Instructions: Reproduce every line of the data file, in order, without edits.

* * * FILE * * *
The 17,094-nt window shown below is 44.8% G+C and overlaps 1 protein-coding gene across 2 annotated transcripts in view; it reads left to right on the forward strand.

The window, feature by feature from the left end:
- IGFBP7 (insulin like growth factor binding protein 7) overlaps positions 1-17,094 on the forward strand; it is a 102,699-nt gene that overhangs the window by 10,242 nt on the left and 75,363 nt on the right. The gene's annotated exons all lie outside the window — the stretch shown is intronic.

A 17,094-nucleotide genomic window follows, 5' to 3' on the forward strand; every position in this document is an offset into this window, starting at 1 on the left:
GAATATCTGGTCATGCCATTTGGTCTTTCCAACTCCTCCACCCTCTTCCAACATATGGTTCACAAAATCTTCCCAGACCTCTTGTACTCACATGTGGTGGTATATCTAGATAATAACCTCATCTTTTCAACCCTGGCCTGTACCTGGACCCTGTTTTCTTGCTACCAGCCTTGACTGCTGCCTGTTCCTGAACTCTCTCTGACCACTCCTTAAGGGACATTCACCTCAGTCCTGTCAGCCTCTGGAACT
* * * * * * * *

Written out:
The 17,094-nt window shown below is 44.8% G+C and overlaps 1 protein-coding gene across 2 annotated transcripts in view; it reads left to right on the forward strand.

The window, feature by feature from the left end:
- IGFBP7 (insulin like growth factor binding protein 7) overlaps positions 1-17,094 on the forward strand; it is a 102,699-nt gene that overhangs the window by 10,242 nt on the left and 75,363 nt on the right. The gene's annotated exons all lie outside the window — the stretch shown is intronic.

A 17,094-nucleotide genomic window follows, 5' to 3' on the forward strand; every position in this document is an offset into this window, starting at 1 on the left:
GAATATCTGGTCATGCCATTTGGTCTTTCCAACTCCTCCACCCTCTTCCAACATATGGTTCACAAAATCTTCCCAGACCTCTTGTACTCACATGTGGTGGTATATCTAGATAATAACCTCATCTTTTCAACCCTGGCCTGTACCTGGACCCTGTTTTCTTGCTACCAGCCTTGACTGCTGCCTGTTCCTGAACTCTCTCTGACCACTCCTTAAGGGACATTCACCTCAGTCCTGTCAGCCTCTGGAACT